The carnage that started the night of the crush in Kigali and was executed by the presidential guards, the army and the militias, spread to the rest of the country at varying speed. In some areas it started immediately, in others, where local government and citizens resisted, it took weeks. In those places, civil servants were quickly replaced with new, extremist ones and militias were brought from the capital. The population was encouraged to search for people in hiding, to denounce neighbours who were protecting people in their homes, to kill people at homes, at roadblocks, in the churches, schools, and government offices.

In the intense atmosphere of hatred, division, fear and suspicion all human norms were overthrown. It was no longer possible to know whom to trust. The violence in Rwanda was an intimate affair. Neighbours were killing their neighbours. Teachers were killing their students. Doctors were killing their patients.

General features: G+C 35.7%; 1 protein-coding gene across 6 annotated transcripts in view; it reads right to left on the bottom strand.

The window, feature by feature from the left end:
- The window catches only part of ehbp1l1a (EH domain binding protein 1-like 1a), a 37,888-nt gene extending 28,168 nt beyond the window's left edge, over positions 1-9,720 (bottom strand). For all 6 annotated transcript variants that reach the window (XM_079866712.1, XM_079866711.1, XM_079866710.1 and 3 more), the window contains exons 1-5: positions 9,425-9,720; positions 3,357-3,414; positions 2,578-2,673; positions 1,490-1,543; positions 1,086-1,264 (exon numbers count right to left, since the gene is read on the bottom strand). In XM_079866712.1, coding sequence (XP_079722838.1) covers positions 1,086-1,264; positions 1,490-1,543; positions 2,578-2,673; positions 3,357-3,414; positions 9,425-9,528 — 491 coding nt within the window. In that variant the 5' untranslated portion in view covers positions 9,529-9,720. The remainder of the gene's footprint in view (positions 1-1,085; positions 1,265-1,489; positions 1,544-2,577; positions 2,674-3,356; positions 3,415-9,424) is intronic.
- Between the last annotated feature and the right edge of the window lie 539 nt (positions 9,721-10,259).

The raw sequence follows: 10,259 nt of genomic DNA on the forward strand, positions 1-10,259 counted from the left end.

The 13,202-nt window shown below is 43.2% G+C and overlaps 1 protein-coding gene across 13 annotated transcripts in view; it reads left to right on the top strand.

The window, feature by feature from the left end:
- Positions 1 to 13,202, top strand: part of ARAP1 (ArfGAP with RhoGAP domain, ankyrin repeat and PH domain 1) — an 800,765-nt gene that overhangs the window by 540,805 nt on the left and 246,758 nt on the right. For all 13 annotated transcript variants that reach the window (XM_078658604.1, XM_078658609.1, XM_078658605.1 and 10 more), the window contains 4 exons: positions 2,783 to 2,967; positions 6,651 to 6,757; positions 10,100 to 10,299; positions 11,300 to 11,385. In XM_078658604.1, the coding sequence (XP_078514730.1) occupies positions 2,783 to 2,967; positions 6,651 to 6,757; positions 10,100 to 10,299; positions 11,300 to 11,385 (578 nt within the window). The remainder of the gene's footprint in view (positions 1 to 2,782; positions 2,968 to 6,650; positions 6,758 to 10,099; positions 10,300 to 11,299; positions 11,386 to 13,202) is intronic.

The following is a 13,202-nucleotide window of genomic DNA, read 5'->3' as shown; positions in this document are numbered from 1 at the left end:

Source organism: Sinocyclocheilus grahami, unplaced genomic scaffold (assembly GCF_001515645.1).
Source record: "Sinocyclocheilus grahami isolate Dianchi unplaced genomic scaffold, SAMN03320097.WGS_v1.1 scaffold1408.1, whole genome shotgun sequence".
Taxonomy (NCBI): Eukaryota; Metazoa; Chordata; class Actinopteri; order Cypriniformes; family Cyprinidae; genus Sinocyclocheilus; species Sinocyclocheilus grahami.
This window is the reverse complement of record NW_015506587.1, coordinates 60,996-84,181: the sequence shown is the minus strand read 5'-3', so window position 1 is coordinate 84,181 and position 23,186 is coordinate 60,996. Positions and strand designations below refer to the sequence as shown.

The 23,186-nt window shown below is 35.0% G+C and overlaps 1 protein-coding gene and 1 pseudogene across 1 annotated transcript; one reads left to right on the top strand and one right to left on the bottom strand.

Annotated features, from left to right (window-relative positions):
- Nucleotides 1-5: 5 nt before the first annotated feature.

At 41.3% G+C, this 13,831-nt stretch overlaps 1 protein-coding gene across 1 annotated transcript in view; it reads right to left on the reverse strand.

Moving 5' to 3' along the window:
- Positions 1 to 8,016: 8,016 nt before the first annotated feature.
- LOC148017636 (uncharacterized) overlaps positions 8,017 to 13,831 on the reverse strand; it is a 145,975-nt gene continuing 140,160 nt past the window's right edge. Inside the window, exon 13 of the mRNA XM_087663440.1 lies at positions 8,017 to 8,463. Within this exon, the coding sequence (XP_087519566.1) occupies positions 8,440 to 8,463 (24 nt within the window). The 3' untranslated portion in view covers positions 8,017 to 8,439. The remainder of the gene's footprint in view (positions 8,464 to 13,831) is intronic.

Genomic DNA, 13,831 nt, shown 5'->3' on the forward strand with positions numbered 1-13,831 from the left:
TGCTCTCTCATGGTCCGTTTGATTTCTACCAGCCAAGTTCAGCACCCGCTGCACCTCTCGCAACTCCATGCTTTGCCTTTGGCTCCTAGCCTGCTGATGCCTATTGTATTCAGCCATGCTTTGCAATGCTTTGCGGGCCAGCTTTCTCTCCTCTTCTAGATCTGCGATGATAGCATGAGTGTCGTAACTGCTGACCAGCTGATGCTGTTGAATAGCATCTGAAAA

One of the murderers, currently serving his sentence in prison, told a French reporter Jean Hatzfeld, “Killing someone is really unpleasant when you decide to do it yourself, even if it’s just an animal. But when you have to act on the instruction from the government, when you have been properly prepared for it and even encouraged on every side, when you know that everyone will take part in the killings and there would be no consequences for it, then you stop having any doubts and your conscience is clear. You simply go and kill without a second thought.” As a great Russian writer Leo Tolstoy observed, “There are no conditions of life to which a man cannot get accustomed, especially if he sees them accepted by everyone around him”.